I have several reasons why I dislike Wal-Mart. Here are a few:
1. It's too jam-packed full of merchandise. It's in the middle of aisles and covers ever inch possible of the ridiculously large stores.
2. The employees often (I'm sure not always) have no clue where merchandise is located (perhaps because there is so much merchandise).
3. The customers in Wal-Mart seem bent on being completely rude. They know they're in your way, in the middle of the aisle and that you need to get by. But they don't move. This isn't Wal-Mart's fault, it's just annoying.
4. They shut down smaller stores and become a monopoly.
5. Find more reasons at Wal-Mart Watch.
Those are just a few of the things I don't like. Add the following news to that list:
Wal-Mart Prevails in Case to Recover Health Costs
Deborah Shank stocked the shelves in a Wal-Mart until she was in a car accident with a tractor trailer that left her with brain damage and unable to walk. Her family sued the tractor trailer company and won $700,000. After paying all their legal fees, they had roughly $410,000 left over to pay for her medical expenses to take care of her for the rest of her life.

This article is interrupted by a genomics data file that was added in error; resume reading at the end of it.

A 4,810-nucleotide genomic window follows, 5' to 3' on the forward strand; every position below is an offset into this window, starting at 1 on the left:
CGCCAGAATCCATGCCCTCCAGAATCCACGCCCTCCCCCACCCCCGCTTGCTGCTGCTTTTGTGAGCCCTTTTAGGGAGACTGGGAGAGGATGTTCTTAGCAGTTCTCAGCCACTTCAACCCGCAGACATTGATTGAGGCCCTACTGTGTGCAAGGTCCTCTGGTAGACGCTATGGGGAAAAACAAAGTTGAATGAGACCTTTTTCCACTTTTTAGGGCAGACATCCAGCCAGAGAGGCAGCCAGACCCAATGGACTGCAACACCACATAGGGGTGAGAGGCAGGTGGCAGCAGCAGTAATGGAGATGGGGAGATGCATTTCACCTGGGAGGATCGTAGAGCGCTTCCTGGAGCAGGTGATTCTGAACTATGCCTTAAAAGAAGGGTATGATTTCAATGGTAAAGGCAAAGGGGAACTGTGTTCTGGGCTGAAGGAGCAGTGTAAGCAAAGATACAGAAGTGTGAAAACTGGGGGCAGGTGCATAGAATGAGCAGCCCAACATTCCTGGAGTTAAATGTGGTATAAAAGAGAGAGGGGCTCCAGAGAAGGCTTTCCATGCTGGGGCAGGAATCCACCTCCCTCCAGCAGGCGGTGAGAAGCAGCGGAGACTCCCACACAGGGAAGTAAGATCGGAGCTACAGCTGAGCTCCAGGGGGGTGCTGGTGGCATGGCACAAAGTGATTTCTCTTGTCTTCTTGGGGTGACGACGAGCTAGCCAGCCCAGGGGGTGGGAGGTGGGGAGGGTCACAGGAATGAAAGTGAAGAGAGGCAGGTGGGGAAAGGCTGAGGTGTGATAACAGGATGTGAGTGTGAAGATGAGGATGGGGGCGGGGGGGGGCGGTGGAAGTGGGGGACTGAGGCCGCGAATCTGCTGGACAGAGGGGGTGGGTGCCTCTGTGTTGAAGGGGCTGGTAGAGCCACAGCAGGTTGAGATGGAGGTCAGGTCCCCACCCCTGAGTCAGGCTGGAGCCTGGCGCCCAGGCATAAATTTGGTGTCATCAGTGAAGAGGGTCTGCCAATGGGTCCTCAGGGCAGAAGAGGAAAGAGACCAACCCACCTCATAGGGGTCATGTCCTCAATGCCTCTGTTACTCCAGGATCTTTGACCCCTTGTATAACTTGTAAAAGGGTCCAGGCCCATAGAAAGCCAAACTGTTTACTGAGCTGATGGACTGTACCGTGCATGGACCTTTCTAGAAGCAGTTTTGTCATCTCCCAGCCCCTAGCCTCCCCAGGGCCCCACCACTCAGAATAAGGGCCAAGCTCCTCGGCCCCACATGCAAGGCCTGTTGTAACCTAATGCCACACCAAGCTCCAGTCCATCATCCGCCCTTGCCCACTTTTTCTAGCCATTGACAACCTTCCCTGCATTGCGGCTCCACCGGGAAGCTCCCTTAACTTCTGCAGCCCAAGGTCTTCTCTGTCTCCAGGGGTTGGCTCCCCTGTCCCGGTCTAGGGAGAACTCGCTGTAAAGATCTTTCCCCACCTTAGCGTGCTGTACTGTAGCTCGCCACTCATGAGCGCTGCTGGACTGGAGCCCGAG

That's when Wal-Mart came in and decided to sue Shank and recover the $470,000 that her health insurance paid for medical expenses after the accident.
This is totally legal. It's call subrogation.
Okay, so it's legal. Big deal. Wal-Mart is the largest non-government employer in the U.S. I think, I think, they can live without that $470,000 that helped pay for a woman's medical expenses after a horrible traffic accident that left her without the ability to walk.
The good news is that after bloggers across the world, news shows and more berated Wal-Mart for their unfeeling and greedy lawsuit, they finally backed off. They won the case and all the appeals (although the Supreme Court declined to see the case), so they could have gotten away with it. But given the fact that Wal-Mart already has more than their fair share of PR problems, they decided to grow a friggin' conscience and not take the money. Or at least do what anyone with half a semester of Public Relations 101 could have told them would be the smart thing to do.